Hiccups are an inspirational sound resulting from the sudden, involuntary and intermittent contraction of the diaphragm and inspirational muscles. It’s a common problem, but annoying. He knows how to stop it.
The hiccup, which in medicine is called singulto, consists of an inspirational sound that occurs as a result of the sudden, involuntary, and intermittent contraction of the diaphragm (a muscle at the base of the lungs) that causes the epiglottis to close, causing the typical hic sound.
Hiccups, which usually start for no apparent reason and usually go away in a few minutes, can affect people of all ages; in fact, even fetuses can have hiccups, and are very common in infants up to six months of age, which is often a concern for first-time parents.
Why do we have hiccups?
The diaphragm descends when we inhale so that the lungs are filled with air, and rises when we exhale to make it easier to get air out of the lungs. When this mechanism alters and the diaphragm goes up or down earlier than normal, breathing becomes different, causing the hiccups.
Hiccups are usually a transient and benign disorder, which only lasts a few minutes and resolves spontaneously, but in exceptional cases can last for days, weeks, or months, becoming then persistent hiccups, which need medical attention because it can originate in gastric, thoracic, metabolic or neurological disorders, and even be a symptom of diseases such as stomach ulcer, esophagitis or pancreatitis, among others.
Some possible causes of the hiccups are:
- Eat too fast.
- Alcohol abuse
- Irritation of the diaphragm.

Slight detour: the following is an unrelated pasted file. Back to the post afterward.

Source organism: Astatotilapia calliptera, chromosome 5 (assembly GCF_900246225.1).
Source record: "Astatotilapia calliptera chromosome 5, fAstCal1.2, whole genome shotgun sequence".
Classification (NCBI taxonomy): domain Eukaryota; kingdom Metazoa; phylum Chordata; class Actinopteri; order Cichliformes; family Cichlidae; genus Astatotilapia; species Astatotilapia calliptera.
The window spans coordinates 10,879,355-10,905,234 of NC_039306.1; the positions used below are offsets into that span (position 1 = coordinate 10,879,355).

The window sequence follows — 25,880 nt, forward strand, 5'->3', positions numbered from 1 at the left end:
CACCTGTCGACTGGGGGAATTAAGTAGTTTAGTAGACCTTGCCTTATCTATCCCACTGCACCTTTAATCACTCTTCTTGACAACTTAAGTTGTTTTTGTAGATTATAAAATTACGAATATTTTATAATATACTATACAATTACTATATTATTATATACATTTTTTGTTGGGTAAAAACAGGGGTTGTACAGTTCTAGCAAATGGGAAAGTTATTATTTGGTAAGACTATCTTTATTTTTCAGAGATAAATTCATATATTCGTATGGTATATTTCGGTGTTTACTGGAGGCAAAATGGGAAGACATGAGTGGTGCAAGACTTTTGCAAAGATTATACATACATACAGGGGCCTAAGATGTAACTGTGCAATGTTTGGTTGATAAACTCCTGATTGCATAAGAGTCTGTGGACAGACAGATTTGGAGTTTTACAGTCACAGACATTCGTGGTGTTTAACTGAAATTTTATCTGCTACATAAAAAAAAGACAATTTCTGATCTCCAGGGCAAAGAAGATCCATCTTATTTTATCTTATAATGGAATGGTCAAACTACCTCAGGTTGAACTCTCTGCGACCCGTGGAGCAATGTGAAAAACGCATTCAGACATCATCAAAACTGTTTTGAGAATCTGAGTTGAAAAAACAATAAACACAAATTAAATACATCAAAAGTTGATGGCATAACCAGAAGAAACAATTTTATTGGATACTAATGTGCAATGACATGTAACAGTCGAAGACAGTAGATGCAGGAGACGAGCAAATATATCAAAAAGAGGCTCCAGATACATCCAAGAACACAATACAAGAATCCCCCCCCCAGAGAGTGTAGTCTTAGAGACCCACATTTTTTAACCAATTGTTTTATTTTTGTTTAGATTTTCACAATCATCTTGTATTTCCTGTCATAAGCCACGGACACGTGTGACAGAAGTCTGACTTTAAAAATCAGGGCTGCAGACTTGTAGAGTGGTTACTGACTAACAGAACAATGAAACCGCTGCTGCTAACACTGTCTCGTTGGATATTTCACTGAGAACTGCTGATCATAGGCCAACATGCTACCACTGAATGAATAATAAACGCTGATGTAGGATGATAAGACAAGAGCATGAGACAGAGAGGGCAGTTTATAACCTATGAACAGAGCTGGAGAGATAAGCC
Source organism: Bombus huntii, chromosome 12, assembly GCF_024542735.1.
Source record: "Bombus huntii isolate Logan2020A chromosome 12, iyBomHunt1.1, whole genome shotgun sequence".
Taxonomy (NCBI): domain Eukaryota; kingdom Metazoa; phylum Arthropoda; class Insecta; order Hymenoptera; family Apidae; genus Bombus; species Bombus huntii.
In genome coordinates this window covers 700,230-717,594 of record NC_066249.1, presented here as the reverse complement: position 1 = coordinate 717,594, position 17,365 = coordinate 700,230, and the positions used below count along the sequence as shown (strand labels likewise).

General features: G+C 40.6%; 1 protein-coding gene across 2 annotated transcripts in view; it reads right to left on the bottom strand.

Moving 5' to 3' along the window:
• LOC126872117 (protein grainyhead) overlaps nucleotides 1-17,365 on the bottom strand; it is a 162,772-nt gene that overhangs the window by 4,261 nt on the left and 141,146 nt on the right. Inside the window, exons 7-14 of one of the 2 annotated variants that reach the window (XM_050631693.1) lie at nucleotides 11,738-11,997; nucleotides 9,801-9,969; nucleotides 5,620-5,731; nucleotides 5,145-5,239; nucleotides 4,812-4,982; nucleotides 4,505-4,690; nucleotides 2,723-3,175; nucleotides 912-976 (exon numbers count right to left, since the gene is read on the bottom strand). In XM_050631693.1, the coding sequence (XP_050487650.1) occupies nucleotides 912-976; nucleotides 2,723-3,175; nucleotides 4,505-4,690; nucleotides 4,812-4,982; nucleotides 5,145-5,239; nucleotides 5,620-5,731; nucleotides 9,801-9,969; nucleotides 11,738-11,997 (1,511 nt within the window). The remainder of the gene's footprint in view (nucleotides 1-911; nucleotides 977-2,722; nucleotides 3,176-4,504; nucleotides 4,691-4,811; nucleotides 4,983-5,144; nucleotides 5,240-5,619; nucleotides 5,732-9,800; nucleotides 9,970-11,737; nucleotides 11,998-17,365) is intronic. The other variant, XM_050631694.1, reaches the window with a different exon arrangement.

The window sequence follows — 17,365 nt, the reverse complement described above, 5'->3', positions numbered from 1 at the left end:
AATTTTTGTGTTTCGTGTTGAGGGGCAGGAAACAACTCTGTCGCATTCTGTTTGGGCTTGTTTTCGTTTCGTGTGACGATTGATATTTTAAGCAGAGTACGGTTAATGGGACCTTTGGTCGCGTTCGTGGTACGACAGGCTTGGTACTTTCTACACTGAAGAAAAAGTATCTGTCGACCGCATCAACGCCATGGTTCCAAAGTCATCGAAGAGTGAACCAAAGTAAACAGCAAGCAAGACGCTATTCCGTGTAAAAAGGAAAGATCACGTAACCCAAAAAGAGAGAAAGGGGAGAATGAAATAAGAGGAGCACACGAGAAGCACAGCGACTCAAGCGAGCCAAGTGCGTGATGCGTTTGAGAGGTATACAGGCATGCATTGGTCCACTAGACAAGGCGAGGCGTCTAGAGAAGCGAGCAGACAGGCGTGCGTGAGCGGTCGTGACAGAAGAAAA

- Stomach disorders.
- States of nervousness or excitement.
- Abdominal surgery.
- Eat spicy or spicy foods or liquids.
- Have any disease or disorder that irritates the nerves that control the diaphragm.
How to stop hiccups
There are no specific or scientifically proven measures to curb hiccups, and what is effective for some people, does not help others at all, but some suggestions you might try are:
- Have a glass of cold water.
- Drink water by bending your body forward.
- Hold your breath and then breathe out slowly, repeating the process several times.
- Take a spoonful of sugar.
- Breathe repeatedly into a paper bag.
- Take a teaspoon of lemon or some vinegar.
- Be scared when you are unprepared (although this may not be recommended for some people, and should not be done with children).
- Medicines (should only be given in case of persistent hiccups and prescription).
In the case of babies, experts explain that there are no remedies to stop the hiccups and we have to wait patiently for them to pass spontaneously. It is considered harmless to young children, but if the child has frequent or very long hiccups (half an hour or more) it is advisable to consult with the pediatrician to rule out any digestive, respiratory, or neurological problems.